In the early 1960s as a result of an unusually disastrous year financially (1960), the common stock of MCS was selling on the New York Stock Exchange in a 8-12 dollar per share range. The book value was substantially higher. Under these circumstances it seemed advisable to Wolfson and his colleagues and advisors for MCS to purchase as much stock as possible at these levels. However, because of restrictions against such purchases by MCS in its debt oblitigation agreements with lending institutions, a plan was evolved whereby Kosow, not an officer or director of MCS, would purchase large quantities of MCS stock. This Kosow did either in his own name or in the names of various nominees and with money supplied by Kosow and his participants in these so-called purchase 'ventures.' At or about the same time MCS entered into agreements (sometimes referred to as 'commitments') to purchase on or before certain dates in the future at a price of $18.75 a share the stock which Kosow and his associates acquired at much lower prices.
This plan obviously was designed to accomplish indirectly that which MCS could not do directly. The money to purchase came from Kosow and associates and not from MCS. The debt restrictions were thus in theory avoided. It was hoped that by certain financial adjustments by MCS in the not-too-distant future, these restrictions could be lifted and the Kosow commitments be honored.
The buying in of its stock by a corporation below book value is and has been recognized as a sound and legal practice and indulged in by many large corporations. However, in this case, there was a decided difference. The commitments to repurchase from Kosow placed MCS under a liability which affected its financial status as much as an outright purchase because MCS had given to Kosow and his associates, in effect, a guarantee to buy the stock purchased by him at a price some 50% Above its purchase price. Naturally it was in the interest of the MCS officers and directors, who participated in the scheme, to conceal both purchases and repurchase agreements. They might well have subjected themselves to stockholders' suits (corporate waste and failure to give other stockholders an equal opportunity amongst others) and subjected themselves to violations of their debt agreements and to censure by the Stock Exchange and the SEC-- all powerful reasons to avoid disclosure of the agreements. But none of these possibilities is in issue here.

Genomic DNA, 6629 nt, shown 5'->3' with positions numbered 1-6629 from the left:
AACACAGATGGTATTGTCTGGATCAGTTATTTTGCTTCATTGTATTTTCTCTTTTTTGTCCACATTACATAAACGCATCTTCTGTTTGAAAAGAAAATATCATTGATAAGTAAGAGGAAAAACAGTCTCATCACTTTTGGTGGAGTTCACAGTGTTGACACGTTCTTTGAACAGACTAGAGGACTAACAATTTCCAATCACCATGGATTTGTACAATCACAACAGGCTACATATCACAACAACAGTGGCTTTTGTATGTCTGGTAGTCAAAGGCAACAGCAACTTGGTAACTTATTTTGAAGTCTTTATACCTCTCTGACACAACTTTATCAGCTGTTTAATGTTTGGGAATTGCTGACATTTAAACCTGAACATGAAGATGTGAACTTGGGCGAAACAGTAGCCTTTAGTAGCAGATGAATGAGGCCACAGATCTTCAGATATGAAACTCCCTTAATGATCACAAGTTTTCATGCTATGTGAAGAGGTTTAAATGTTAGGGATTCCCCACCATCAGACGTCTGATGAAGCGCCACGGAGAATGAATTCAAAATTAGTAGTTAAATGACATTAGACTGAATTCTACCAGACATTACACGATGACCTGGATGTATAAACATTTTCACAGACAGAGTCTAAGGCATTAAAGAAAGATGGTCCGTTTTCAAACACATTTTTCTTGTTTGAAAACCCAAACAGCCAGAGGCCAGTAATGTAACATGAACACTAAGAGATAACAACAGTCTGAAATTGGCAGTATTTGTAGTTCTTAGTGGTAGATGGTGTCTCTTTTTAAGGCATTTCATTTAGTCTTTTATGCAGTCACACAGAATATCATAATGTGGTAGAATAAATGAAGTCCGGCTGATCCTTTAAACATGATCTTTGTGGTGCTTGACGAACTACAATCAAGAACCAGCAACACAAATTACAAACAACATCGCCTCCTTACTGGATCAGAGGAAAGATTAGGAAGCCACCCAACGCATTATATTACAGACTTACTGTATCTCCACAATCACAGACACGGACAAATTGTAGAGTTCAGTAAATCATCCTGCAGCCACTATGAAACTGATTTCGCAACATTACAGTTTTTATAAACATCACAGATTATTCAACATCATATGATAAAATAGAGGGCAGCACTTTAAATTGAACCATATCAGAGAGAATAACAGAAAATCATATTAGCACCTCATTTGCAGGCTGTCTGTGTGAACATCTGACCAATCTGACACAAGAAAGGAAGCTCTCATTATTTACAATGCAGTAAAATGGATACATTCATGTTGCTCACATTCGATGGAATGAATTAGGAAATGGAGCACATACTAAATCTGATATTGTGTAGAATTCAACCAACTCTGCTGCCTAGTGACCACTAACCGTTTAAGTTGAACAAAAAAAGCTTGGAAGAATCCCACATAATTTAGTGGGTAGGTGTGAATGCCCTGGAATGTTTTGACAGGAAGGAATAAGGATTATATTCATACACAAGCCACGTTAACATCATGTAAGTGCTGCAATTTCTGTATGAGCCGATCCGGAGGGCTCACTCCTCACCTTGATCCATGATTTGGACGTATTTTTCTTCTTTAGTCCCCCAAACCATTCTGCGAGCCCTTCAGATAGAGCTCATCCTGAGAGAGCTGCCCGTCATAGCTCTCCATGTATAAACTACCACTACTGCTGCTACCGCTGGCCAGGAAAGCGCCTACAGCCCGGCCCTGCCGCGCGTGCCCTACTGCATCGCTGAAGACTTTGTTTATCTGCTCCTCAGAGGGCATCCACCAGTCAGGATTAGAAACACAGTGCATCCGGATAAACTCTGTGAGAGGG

Returning to the trial itself, a certain amount of backing and filling is required because it was not until the government had rested at the end of its case that defense counsel were advised that the charges in Count I relating to the purchase and repurchase transactions and agreements which had consumed some four weeks of trial time and had resulted in several thousand pages of testimony were virtually out of the case. Even then the jury were not told of this decision which was to be covered in the charge-- two weeks later.
Thus, the jury for some four weeks had heard the stock purchase evidence in the light of the government's opening statement that 'the charge is (Wolfson, Gerbert and Staub) entered into contracts with this defendant, Mr. Joseph Kosow;' that Kosow bought over 700,000 shares of MCS between $8 and $12 a share; that MCS bought the stock back at $14 to $19 a share; that Kosow made over $3 million dollars on the deal; and that it was a fraud upon those stockholders who sold it to him not to be told that he had those contracts (the repurchase at $18.75).' But then the government conceded that it was not wrong for MCS to buy stock or to make agreements with Kosow. The wrong, it said, was 'for Mr. Kosow and the others not to disclose these contracts when they were buying the stock. That's what was criminal.'
Not for six weeks was the jury to know that quite apart from perjury, subornation of perjury and obstruction of justice was failure to disclose not criminal. It was only on July 23, 1968 (the trial commenced on June 17, 1968) that the Court read a brief opinion dismissing that portion of the conspiracy count which alleged a violation of Rule 10b-5, previously mentioned.
This statement brought forth defense motions to dismiss because of a material amendment of Count I, to strike all evidence relating to violations of Rule 10b-5, and for a mistrial because of commingling of the evidence. The motions were denied.